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Council on Foreign Relations Daily News Brief
February 24, 2014

Top of the Agenda

Ukraine Seeks Arrest of Yanukovich

Ukraine's acting government issued an arrest warrant for deposed president Viktor Yanukovich, accusing him of "mass killings" of protestors (AP). Yanukovich fled the capital Kiev on Saturday and has been reportedly seen in Crimea in southern Ukraine, home to Russia's Black Sea Fleet (WaPo). Parliament passed a series of measures this weekend, granting amnesty to protestors, freeing political prisoners, and replacing Yanukovich with acting president Oleksander Turchinov, who said the country seeks a new relationship with Russia that "takes into account Ukraine's European choice" (Reuters). Moscow said it will withhold further loans and aid to Ukraine until it has more clarity on the government in Kiev, while the United States, the European Union, and the UK said they are ready to help (Bloomberg).


"Despite what some Ukrainians suspect, Moscow is unlikely to try bringing about the breakup of Ukraine in order to annex its southern and eastern parts. That would mean civil war next door, and Russia abhors the idea. Moscow's best option at this point is to stand back and wait, while quietly favoring decentralization in Ukraine," writes Dmitri Trenin in the New York Times.

"The U.S. could and should convey clearly to Mr. Putin that it is prepared to use its influence to make certain a truly independent and territorially undivided Ukraine will pursue policies towards Russia similar to those so effectively practised by Finland: mutually respectful neighbours with wide-ranging economic relations with Russia and the EU; no participation in any military alliance viewed by Moscow as directed at itself but expanding its European connectivity," writes Zbigniew Brzezinski in the Financial Times.

"The country needs a 'political restart,' in the words of former heavyweight boxing champion and opposition leader Vitaly Klitschko. Fresher faces would be welcome, and Mr. Klitschko, a Russian speaker, has a following in the east and leads in the polls. He's inexperienced but untainted by corruption. Any new leader will have to carry out an economic overhaul that will include some short-term pain," the Wall Street Journal writes in an editorial.


Pacific Rim

South Korea–U.S. Military Drills Begin

Annual military drills between South Korea and United States, which involves more than 12,500 U.S. troops, have begun and will last until April 24. North Korea is opposed to the drills and had previously threatened to cancel rare family unions if the exercises proceed (BBC).

CHINA: Beijing denounced the U.S. State Department's naming of a special coordinator for Tibetan issues, calling the move interference in China's internal affairs (Hindu).


South and Central Asia

Taliban Raid Afghan Army Base

Taliban fighters overran an Afghan National Army base in Kunar Province, near the eastern border with Pakistan, killing twenty-one soldiers in their bunks. Most of the soldiers were asleep. The attack was the worst blow to the government since 2010 (NYT).

This CFR Backgrounder explains the origins and resilience of the Taliban.

INDIA: Demand for gold in India, considered by most of the population as the best form of life savings, has led to a price gap with global markets and encouraged the increasing use of gold "couriers" (WSJ).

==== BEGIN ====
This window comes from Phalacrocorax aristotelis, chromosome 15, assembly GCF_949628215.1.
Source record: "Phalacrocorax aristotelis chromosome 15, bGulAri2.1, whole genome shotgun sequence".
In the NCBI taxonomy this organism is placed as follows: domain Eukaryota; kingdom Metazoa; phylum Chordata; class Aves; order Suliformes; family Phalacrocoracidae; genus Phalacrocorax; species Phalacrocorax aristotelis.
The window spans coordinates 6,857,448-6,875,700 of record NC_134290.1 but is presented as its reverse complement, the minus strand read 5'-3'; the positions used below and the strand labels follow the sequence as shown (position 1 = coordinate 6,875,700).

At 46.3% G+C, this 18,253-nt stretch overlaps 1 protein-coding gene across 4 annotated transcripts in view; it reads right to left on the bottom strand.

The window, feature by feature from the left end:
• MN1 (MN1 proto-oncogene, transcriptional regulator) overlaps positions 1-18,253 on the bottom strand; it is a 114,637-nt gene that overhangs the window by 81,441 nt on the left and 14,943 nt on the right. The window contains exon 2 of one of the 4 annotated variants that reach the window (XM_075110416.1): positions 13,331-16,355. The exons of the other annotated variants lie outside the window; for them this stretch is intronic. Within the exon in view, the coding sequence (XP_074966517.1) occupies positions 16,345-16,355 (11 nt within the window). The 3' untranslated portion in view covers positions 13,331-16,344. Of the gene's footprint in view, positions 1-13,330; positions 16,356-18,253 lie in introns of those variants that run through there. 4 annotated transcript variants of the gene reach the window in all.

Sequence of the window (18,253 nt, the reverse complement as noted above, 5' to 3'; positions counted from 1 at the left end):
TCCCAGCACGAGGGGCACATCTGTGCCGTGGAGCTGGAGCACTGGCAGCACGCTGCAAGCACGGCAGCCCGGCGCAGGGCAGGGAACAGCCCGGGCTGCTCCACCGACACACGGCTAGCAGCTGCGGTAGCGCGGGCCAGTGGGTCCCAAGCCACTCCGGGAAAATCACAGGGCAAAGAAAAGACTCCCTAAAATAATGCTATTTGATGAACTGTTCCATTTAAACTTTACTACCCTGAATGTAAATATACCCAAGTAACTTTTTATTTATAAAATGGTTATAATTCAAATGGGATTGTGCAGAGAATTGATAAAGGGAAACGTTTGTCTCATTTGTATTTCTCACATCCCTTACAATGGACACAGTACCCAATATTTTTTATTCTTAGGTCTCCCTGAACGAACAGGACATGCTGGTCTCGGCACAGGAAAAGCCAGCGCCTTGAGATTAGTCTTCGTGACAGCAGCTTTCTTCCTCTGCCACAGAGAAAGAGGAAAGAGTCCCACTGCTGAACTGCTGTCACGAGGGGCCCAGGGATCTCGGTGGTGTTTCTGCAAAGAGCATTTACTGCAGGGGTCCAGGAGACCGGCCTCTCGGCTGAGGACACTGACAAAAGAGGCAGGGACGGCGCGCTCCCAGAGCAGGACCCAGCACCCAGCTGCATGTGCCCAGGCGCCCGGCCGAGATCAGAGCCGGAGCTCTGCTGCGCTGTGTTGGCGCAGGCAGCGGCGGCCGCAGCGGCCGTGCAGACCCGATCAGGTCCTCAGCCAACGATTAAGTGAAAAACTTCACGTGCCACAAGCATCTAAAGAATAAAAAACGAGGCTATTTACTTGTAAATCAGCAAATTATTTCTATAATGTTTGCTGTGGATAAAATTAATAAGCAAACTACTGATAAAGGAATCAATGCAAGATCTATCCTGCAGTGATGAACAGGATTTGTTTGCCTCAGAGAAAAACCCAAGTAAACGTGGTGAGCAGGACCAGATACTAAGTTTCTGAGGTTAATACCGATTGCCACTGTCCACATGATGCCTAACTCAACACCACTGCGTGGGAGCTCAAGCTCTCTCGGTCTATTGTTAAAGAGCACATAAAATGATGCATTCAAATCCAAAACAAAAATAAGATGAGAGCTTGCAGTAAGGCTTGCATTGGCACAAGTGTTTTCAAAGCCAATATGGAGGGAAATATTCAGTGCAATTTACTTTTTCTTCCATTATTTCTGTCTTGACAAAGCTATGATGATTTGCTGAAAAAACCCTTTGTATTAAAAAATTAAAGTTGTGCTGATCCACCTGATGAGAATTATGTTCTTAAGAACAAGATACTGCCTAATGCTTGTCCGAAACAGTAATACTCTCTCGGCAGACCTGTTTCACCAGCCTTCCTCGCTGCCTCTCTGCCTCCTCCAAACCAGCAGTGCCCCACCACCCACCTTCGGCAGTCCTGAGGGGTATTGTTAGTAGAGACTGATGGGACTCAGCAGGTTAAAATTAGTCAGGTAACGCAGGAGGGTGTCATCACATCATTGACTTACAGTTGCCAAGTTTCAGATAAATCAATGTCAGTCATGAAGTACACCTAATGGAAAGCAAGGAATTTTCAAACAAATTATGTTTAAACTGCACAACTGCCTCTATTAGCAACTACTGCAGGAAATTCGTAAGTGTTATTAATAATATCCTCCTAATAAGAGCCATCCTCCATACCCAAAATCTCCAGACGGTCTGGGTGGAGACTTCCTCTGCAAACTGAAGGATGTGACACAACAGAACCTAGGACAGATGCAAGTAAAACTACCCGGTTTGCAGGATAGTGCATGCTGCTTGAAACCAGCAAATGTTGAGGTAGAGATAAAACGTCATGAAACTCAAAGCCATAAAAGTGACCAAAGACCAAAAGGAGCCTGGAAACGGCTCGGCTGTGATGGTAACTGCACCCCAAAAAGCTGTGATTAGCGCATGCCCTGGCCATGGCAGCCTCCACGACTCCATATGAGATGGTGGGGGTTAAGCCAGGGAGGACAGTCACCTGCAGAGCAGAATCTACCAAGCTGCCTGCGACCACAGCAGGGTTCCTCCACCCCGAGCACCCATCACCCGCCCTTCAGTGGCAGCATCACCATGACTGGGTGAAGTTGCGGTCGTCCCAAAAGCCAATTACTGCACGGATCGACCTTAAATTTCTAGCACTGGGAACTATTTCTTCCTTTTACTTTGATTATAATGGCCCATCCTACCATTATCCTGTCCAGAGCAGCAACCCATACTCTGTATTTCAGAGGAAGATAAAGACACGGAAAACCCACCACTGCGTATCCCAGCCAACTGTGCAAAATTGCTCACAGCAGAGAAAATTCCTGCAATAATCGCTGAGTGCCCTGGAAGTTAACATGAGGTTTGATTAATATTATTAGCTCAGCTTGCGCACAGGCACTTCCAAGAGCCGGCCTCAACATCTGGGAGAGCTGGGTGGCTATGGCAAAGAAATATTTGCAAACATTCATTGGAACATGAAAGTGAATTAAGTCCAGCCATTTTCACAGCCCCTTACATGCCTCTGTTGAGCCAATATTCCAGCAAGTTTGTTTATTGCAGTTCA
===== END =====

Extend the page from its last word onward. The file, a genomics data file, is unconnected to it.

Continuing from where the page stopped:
Middle East

Egypt’s Government Resigns Ahead of Elections

Egypt's prime minister Hazem al-Beblawi submitted his government's resignation to the interim president, a move that was seen to pave the way for army chief Abdel Fattah al-Sisi to run in the presidential elections in April (AFP).

IRAQ: The defense ministry began a seventy-two-hour suspension of military operations in Fallujah, raising the possibility of a negotiated end to the presence of al-Qaeda-linked militants in the city (al-Jazeera).

This CFR Backgrounder explains the origins and evolution of al-Qaeda in Iraq.



France Faces Long Stay in Central African Republic

France's parliament will vote Tuesday on extending the country's mission to the Central African Republic, which began three months ago and was expected to last just six months. Paris now expects its troops will stay in the country until elections next February (Reuters).

UGANDA: President Yoweri Museveni signed an antigay bill into law that criminalizes homosexual behavior and punishes offenders with penalties up to life imprisonment (Independent).

This CFR Backgrounder explains same-sex marriage laws in six countries.



Sochi Games End with Success for Russia

The Winter Games, which were held amid international concerns over gay rights in Russia and fears of terrorism, ended in Sochi and was widely seen as a success for the host country. The Olympic infrastructure worked, athletes refrained from making political statements, and Russia won thirty-three medals (AP).



Venezuela’s President Calls for Talks to Defuse Protests

President Nicolas Maduro called for a "national peace conference" to be held on Wednesday to end weeks of antigovernment protests that killed at least ten people. Maduro also said the protestors were trying to "justify foreign intervention in Venezuela" (AFP).

MEXICO: Mexican authorities, using U.S.-supplied wiretaps, surveillance technology, and intelligence, captured Joaquín "El Chapo" Guzmán, one of the world's most wanted drug lords, this weekend in a Mexican beach town (WaPo).



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